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Aposematic display of flightless stick insect with brachypterous wings

Brachyptery is an anatomical condition in which an animal has very reduced wings. Such animals or their wings may be described as "brachypterous". Another descriptor for very small wings is microptery. Brachypterous wings generally are not functional as organs of flight and often seem to be totally functionless and vestigial. In some species, however, flightless wings may have other functions, such as aposematic display in some Orthoptera and Phasmatodea. Brachyptery occurs commonly among insects. An insect species might evolve towards brachyptery by reducing its flight muscles and their associated energy demands, or by avoiding the hazards of flight in windy conditions on oceanic islands, in which flying insects are prone to drowning. Brachyptery also is common in ectoparasitic insects that have no use for wings, and inquiline insects with socially parasitic life strategies that do not require functional wings.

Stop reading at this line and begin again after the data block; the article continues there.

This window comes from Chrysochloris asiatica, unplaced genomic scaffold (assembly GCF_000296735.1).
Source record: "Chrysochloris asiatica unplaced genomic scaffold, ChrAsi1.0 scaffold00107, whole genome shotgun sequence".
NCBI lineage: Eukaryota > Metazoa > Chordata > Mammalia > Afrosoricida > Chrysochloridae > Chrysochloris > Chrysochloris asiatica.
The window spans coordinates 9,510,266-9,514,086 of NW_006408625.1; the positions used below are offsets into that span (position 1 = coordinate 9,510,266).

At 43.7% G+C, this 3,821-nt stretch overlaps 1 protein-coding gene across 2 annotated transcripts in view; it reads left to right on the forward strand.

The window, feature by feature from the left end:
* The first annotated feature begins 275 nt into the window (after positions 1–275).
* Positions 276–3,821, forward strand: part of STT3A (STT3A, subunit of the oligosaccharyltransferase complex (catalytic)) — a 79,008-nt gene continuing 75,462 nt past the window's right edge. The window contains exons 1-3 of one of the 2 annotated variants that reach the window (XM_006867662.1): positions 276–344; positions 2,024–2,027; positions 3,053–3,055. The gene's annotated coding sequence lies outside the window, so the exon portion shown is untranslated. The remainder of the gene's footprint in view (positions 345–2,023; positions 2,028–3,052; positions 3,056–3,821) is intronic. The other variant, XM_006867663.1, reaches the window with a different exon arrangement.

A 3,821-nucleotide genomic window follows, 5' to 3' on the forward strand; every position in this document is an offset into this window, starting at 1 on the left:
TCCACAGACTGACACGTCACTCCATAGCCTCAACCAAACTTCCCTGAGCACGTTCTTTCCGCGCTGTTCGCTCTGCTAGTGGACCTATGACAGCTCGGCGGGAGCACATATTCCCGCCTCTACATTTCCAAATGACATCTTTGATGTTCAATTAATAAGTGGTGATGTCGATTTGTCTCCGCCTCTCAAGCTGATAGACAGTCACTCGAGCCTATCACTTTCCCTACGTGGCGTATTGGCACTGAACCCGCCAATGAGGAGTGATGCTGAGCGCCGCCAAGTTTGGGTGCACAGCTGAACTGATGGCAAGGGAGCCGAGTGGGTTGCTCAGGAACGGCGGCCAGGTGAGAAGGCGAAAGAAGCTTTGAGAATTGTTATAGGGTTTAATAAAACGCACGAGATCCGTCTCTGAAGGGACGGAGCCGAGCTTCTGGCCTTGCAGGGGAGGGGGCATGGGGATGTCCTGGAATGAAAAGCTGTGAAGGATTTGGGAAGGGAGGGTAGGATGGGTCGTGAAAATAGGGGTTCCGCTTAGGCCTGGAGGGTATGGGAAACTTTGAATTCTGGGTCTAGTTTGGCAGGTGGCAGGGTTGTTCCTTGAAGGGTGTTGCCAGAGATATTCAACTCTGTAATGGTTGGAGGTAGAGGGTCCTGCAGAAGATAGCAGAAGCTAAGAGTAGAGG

In some species of insects, brachyptery occurs in some members (say in only one sex,[1] or only some castes), whereas fully functional wings occur in macropterous individuals. When brachyptery is sex-specific, females are often the sex with reduced wings, including reduced wing musculature. This may be to free energy for reproduction, or may be because some insect males (such as cockroaches) use their wings in courtship displays.[2] Other forms of brachyptery may depend on the temperature at which the insect grew and developed. In winter, for example, some species of aphids grow reduced wings, whereas in summer they grow fully developed wings. [3] Some animals, like fleas and worker ants, display an extreme form of brachyptery called aptery, in which no wings grow at all.

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  1. ^ Young, Chen; Yang, Ding (April 2002). "Notes on Female Brachyptery in Nephrotoma basiflava Yang and Yang (Diptera: Tipulidae)". Journal of the Kansas Entomological Society. 75 (2). Retrieved 28 November 2020.
  2. ^ Kotyk, Michael; Varadínová, Zuzana. "Wing reduction influences male mating success but not female fitness in cockroaches". Scientific Reports. PMID 28539621.
  3. ^ Bale, Jefferey (1999). "Impacts of Climate Warming on Arctic Aphids: A Comparative Analysis". Ecological Bulletins. 47 (Responses to Global Change in the North). Retrieved 28 November 2020.